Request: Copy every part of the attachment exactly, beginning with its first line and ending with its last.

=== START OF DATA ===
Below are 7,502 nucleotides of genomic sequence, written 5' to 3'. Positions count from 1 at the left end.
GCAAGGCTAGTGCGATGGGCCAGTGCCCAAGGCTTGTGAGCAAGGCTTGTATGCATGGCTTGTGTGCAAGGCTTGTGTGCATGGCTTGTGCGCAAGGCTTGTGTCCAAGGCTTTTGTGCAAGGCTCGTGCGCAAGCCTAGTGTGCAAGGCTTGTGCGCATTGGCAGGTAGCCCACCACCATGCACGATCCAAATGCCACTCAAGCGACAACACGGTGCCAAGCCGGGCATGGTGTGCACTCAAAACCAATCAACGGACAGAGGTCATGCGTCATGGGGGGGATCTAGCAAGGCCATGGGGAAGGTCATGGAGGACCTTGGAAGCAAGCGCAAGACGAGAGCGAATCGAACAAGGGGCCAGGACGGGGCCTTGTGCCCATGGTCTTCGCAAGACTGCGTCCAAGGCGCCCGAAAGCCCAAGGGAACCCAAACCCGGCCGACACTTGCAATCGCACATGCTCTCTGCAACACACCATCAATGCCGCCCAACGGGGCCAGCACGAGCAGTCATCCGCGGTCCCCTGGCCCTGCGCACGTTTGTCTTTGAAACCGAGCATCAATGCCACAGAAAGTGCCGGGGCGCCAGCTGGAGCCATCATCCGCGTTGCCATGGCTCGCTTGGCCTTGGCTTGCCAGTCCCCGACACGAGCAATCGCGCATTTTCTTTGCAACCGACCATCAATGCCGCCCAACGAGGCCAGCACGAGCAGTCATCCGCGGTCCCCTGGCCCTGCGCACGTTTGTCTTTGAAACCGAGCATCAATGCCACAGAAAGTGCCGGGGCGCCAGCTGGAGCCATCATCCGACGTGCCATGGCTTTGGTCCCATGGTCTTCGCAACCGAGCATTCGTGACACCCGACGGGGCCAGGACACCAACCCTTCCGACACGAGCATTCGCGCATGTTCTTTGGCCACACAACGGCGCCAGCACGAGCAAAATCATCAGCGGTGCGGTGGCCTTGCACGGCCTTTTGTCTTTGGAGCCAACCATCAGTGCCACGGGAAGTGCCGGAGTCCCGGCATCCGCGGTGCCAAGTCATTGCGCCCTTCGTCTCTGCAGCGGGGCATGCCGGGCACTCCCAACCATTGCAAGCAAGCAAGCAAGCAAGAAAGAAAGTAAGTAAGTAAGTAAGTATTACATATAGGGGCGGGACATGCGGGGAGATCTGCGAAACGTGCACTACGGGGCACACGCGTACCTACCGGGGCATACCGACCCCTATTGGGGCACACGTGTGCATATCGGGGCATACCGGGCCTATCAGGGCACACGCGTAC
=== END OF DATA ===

Below are 7,502 nucleotides of genomic sequence, written 5' to 3'. Positions count from 1 at the left end.
GCAAGGCTAGTGCGATGGGCCAGTGCCCAAGGCTTGTGAGCAAGGCTTGTATGCATGGCTTGTGTGCAAGGCTTGTGTGCATGGCTTGTGCGCAAGGCTTGTGTCCAAGGCTTTTGTGCAAGGCTCGTGCGCAAGCCTAGTGTGCAAGGCTTGTGCGCATTGGCAGGTAGCCCACCACCATGCACGATCCAAATGCCACTCAAGCGACAACACGGTGCCAAGCCGGGCATGGTGTGCACTCAAAACCAATCAACGGACAGAGGTCATGCGTCATGGGGGGGATCTAGCAAGGCCATGGGGAAGGTCATGGAGGACCTTGGAAGCAAGCGCAAGACGAGAGCGAATCGAACAAGGGGCCAGGACGGGGCCTTGTGCCCATGGTCTTCGCAAGACTGCGTCCAAGGCGCCCGAAAGCCCAAGGGAACCCAAACCCGGCCGACACTTGCAATCGCACATGCTCTCTGCAACACACCATCAATGCCGCCCAACGGGGCCAGCACGAGCAGTCATCCGCGGTCCCCTGGCCCTGCGCACGTTTGTCTTTGAAACCGAGCATCAATGCCACAGAAAGTGCCGGGGCGCCAGCTGGAGCCATCATCCGCGTTGCCATGGCTCGCTTGGCCTTGGCTTGCCAGTCCCCGACACGAGCAATCGCGCATTTTCTTTGCAACCGACCATCAATGCCGCCCAACGAGGCCAGCACGAGCAGTCATCCGCGGTCCCCTGGCCCTGCGCACGTTTGTCTTTGAAACCGAGCATCAATGCCACAGAAAGTGCCGGGGCGCCAGCTGGAGCCATCATCCGACGTGCCATGGCTTTGGTCCCATGGTCTTCGCAACCGAGCATTCGTGACACCCGACGGGGCCAGGACACCAACCCTTCCGACACGAGCATTCGCGCATGTTCTTTGGCCACACAACGGCGCCAGCACGAGCAAAATCATCAGCGGTGCGGTGGCCTTGCACGGCCTTTTGTCTTTGGAGCCAACCATCAGTGCCACGGGAAGTGCCGGAGTCCCGGCATCCGCGGTGCCAAGTCATTGCGCCCTTCGTCTCTGCAGCGGGGCATGCCGGGCACTCCCAACCATTGCAAGCAAGCAAGCAAGCAAGAAAGAAAGTAAGTAAGTAAGTAAGTATTACATATAGGGGCGGGACATGCGGGGAGATCTGCGAAACGTGCACTACGGGGCACACGCGTACCTACCGGGGCATACCGACCCCTATTGGGGCACACGTGTGCATATCGGGGCATACCGGGCCTATCAGGGCACACGCGTAC